Martinique and Guadeloupe. Vallenato is indigenous, pastoral,
accordion-driven folk music. It is to Colombia what Cajun and zydeco are to
But my most recent Colombia trip had very little to do with music. At least
not live music - unless I include the blind accordion player performing solo
on the streets of Bogota.
Instead, I was in Neiva earlier this year for a business story about coffee
growers in Gigante, a tiny town about a two-hour drive from here. Coffee
production remains one of Colombia's most important industries, after oil.
I arrived in Neiva by bus from Bogota. There's a small airport here with
inexpensive flights arriving daily from Bogota and other Colombian cities.
But it's been years since I boarded a small aircraft. Not since a
stomach-emptying experience aboard a plane bound for Talladega, Ala. No more
small planes for me.
The five-hour bus trip from Bogota to Neiva was entertaining and
comfortable. It was better than Greyhound and much less expensive. Bus
attendants supplied blankets and snacks, and midway through the trip the
movie "Anger Management" was shown on three television monitors in English
with Spanish subtitles.
Venturing this far into the interior of Colombia is always a little
unsettling for me. Few Neiva (pronounced Nay-ba) residents have encountered
Americans - certainly not many tall, black ones.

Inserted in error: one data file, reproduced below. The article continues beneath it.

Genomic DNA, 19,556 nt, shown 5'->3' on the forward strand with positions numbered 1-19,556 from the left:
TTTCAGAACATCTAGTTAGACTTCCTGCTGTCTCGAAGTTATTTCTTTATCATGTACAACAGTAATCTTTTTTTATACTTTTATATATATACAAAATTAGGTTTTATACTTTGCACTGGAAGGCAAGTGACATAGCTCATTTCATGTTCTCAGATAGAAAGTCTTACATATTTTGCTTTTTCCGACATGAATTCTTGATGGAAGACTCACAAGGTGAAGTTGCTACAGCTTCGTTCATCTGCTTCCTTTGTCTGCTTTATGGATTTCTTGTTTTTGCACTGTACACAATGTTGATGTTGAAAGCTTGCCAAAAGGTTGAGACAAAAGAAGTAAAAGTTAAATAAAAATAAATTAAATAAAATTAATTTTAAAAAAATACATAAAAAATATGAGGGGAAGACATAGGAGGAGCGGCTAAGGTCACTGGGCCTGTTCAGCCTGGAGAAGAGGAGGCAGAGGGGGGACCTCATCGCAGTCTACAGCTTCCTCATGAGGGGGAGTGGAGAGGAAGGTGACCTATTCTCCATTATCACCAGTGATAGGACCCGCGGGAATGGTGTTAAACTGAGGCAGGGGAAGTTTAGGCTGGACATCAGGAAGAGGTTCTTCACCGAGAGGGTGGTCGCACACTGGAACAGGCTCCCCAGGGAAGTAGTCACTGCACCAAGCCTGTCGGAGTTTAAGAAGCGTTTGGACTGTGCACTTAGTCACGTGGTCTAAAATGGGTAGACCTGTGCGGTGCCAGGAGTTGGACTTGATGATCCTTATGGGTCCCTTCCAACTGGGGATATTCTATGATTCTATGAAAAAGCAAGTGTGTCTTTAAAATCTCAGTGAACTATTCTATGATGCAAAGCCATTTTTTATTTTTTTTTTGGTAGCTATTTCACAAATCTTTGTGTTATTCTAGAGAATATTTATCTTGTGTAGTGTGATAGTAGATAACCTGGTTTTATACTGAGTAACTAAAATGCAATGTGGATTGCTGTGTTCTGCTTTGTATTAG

As I walked through an open market near downtown, a young boy and his father
gave me the once-over. A few moments later, another man approached. He
wondered whether I was a professional basketball player.
I was reminded of a time years ago in a small town in Mexico near the
Guatemalan border when I was mistaken for Michael Jordan, or maybe it was
Pele, the great Brazilian soccer player.
"I'm no professional basketball player," I told the curious Colombian.
Neiva is a medium-size city of roughly 300,000 residents with a small-town
disposition. During the lazy, hot hours of the day, it's not uncommon to see
people strip down to their underwear and cool off in the Magdalena River.
Downtown Neiva is a wonderful blend of old and new buildings. The churches,
like those in most Colombian cities, are clearly an important source of
architectural pride. There are plenty of restaurants to choose from, mostly
offering traditional dishes, with the exception of a couple of Chinese and
A number of hotels are scattered throughout the city, varying in price and
amenities. The atamundo is an inexpensive colonial-style hotel that
overlooks the city. The air-conditioned rooms are spacious and the swimming
pool is open until 10 p.m. The staff are professional and go out of their
way to make your stay pleasant.
Neiva doesn't measure up to other Colombian cities when it comes to
entertainment. But if you're looking to do a little dancing, try the
Manhattan, an upscale club just north of downtown.
The club doesn't feature any live music, but the disc jockey is skilled and
plays a variety of music, ranging from techno-merengue and merengue to
cumbia and salsa. On slow nights, he'll even play special requests. He
didn't have any jazz, but he did have a Muddy Waters and B.B. King record.
(Nate Guidry can be reached at firstname.lastname@example.org.)